For example, instead of typing ("sales" OR "business development" OR "field sales") AND ("enterprise software" OR "erp" OR "e.r.p." OR "oracle" OR "peoplesoft" OR "sap" OR "Siebel" OR "" OR "WorkDay") a job seeker could simply type: "director of business development enterprise applications" and expect relevant results. The tool interprets natural language, including synonyms, acronyms, non-specific titles, and skill set expansions (such as expanding "enterprise applications" to include all of the products mentioned above as well as more than 100 other products, technologies, and methodologies).

Additionally, Monster uses a knowledge base to expand a search query semantically. For example, if a seeker searches for a "sales" position, the query expands to find "Account Managers" and "Account Representatives" in addition to "Sales Rep" and "Sales Manager" positions.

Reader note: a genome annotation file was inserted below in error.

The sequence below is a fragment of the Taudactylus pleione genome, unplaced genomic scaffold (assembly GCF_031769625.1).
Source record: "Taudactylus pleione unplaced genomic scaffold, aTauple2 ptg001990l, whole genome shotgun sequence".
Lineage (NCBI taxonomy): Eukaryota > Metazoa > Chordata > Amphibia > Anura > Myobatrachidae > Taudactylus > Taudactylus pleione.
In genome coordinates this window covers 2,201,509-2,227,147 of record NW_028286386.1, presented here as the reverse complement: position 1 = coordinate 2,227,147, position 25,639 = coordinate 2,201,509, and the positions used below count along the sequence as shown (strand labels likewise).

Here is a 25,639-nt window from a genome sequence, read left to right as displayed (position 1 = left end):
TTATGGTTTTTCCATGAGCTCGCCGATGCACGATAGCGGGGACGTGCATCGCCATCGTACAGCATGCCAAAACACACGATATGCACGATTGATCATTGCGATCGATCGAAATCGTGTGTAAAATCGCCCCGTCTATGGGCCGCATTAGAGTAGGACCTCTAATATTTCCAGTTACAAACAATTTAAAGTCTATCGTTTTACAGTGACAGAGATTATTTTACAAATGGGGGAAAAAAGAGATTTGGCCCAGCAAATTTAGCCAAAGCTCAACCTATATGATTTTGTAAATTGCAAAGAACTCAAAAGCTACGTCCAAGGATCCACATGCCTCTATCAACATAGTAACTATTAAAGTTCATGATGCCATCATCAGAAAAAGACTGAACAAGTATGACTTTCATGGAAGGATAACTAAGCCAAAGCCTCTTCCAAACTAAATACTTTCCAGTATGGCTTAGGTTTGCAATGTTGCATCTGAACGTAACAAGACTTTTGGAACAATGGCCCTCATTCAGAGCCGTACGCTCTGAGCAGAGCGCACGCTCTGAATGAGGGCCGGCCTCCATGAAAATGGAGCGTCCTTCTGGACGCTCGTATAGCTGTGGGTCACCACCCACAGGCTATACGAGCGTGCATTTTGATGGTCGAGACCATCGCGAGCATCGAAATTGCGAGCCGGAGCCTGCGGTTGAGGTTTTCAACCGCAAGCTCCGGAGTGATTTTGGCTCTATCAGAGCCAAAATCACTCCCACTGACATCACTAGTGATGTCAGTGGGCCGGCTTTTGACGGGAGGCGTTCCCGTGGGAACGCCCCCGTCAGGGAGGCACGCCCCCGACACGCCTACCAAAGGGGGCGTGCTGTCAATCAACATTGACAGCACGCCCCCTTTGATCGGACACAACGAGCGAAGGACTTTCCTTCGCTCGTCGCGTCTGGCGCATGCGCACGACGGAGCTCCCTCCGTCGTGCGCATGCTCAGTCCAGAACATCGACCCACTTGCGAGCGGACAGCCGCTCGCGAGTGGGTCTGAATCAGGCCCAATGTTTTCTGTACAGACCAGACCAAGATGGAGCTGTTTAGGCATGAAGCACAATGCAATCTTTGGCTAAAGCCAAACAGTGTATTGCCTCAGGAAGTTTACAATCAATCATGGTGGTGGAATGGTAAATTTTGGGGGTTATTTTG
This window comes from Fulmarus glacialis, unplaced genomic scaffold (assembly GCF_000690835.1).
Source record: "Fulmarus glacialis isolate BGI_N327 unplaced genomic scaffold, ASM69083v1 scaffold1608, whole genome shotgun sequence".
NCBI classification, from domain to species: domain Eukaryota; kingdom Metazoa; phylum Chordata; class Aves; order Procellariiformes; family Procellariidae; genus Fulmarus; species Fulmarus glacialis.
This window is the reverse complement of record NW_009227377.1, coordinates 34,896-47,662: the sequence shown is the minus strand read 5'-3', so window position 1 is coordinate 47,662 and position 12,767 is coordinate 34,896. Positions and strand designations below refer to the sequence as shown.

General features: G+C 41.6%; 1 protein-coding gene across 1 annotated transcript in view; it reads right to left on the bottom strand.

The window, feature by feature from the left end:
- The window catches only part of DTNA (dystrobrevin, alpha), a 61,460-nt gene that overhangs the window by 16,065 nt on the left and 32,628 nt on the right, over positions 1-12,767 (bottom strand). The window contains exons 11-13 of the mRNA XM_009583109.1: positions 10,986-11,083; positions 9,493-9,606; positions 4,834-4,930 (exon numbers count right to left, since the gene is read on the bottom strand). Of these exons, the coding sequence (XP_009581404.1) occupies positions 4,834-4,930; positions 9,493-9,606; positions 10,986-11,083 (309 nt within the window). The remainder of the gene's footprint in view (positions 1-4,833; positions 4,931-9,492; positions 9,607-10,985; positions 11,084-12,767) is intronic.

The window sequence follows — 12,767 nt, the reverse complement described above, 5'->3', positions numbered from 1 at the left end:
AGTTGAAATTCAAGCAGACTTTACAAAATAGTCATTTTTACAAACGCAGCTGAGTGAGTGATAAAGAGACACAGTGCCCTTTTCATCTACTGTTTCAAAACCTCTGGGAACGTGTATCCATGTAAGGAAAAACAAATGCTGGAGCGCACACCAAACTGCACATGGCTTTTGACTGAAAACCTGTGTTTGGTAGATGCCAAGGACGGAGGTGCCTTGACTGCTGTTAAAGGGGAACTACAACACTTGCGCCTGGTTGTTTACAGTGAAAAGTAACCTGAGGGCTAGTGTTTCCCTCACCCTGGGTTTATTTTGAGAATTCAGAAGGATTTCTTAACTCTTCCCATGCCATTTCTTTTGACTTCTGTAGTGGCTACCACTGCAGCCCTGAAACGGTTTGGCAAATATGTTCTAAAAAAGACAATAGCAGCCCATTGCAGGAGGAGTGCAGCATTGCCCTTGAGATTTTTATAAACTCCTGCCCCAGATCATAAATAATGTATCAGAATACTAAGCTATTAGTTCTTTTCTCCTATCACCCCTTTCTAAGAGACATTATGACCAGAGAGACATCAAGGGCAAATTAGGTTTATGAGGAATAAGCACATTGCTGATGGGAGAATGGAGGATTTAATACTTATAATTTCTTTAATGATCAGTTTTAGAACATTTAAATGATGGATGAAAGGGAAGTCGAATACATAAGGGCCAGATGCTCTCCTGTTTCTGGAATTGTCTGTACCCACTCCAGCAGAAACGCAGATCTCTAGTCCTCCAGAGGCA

2. The tool ranks results meaningfully. It uses a knowledge base to represent concepts and weeds out words with multiple meanings that don't relate to the intent of the search. For example, job descriptions may use the term "architect" in a variety of ways; they may seek someone to "architect new ideas" or desire a "Linux Cloud Architect." If you're looking for a job as a building design architect, the semantic system would easily cull the appropriate descriptions for you without necessitating complicated searches.

3. Precision and recall. 6Sense Semantic Search judges and remembers your searches. It actually "learns" from you and delivers the right set of job postings so you don't miss anything or become overwhelmed with too many useless posts.